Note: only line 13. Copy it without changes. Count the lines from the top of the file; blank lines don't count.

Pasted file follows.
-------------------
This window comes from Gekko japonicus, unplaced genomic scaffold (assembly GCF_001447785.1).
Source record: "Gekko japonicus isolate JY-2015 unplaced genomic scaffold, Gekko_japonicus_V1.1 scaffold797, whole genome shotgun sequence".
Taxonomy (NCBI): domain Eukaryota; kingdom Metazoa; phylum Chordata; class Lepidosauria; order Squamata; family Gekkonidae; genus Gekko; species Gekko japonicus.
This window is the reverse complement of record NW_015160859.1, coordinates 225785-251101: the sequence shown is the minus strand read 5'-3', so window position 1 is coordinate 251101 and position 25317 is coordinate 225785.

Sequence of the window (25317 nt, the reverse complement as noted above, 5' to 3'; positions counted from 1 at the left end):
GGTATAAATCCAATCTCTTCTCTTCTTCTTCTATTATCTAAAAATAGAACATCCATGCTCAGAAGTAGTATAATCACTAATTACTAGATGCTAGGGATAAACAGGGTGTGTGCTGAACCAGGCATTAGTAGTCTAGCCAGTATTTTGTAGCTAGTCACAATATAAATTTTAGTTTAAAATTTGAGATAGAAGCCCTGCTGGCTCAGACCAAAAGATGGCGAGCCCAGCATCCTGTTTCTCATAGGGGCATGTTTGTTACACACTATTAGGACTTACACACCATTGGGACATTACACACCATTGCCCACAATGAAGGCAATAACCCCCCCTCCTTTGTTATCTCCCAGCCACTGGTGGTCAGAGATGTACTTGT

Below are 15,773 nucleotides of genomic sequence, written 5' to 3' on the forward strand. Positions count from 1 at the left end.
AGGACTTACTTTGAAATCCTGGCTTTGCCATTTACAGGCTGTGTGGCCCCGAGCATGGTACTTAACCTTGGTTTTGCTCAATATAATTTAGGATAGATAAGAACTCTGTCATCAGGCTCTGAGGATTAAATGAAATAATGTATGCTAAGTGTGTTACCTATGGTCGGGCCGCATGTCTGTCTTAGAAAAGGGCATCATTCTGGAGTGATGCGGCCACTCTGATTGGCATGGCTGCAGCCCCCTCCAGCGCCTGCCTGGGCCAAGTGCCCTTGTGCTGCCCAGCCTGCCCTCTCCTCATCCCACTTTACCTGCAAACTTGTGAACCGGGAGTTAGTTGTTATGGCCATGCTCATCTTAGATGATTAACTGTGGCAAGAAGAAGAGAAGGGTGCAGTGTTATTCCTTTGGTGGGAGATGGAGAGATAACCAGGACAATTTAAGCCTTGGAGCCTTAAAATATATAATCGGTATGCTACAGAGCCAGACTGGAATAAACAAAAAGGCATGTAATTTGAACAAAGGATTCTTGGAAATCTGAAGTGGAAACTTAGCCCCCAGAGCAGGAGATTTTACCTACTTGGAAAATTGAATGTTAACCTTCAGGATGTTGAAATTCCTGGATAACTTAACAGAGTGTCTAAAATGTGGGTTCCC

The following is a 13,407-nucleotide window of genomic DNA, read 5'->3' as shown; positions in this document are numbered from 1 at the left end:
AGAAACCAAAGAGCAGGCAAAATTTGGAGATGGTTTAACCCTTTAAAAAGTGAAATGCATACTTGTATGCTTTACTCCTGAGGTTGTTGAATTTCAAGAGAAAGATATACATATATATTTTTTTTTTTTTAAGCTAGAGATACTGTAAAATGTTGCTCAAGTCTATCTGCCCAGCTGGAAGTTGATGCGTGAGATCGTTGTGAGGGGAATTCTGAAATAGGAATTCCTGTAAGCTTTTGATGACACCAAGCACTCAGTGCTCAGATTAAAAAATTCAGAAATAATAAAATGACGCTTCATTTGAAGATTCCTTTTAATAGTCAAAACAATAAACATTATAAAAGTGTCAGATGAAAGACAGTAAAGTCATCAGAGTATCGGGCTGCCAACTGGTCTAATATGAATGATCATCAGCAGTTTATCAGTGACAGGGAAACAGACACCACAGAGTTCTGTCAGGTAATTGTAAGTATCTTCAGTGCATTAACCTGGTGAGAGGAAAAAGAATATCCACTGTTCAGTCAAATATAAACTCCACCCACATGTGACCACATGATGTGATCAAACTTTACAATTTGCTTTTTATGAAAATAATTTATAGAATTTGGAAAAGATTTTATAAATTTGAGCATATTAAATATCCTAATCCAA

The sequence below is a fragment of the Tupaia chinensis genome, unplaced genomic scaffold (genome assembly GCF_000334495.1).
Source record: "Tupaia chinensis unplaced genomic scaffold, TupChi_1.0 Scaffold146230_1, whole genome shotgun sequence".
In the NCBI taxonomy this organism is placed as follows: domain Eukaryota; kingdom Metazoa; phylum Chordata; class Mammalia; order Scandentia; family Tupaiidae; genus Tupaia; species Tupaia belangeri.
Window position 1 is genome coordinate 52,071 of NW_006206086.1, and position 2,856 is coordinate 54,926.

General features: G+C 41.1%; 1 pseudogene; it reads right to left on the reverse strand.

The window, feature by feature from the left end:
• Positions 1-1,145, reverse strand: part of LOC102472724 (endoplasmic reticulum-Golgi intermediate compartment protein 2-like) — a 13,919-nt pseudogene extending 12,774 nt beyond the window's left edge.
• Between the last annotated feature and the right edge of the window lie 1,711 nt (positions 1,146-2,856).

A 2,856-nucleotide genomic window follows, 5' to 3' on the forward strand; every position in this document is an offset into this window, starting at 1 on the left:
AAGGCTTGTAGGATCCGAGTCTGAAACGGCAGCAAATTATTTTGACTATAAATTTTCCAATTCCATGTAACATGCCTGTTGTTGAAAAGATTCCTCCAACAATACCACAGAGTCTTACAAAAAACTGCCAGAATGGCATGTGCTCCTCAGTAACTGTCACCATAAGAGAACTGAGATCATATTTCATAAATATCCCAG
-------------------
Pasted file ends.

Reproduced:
In the NCBI taxonomy this organism is placed as follows: domain Eukaryota; kingdom Metazoa; phylum Chordata; class Mammalia; order Scandentia; family Tupaiidae; genus Tupaia; species Tupaia belangeri.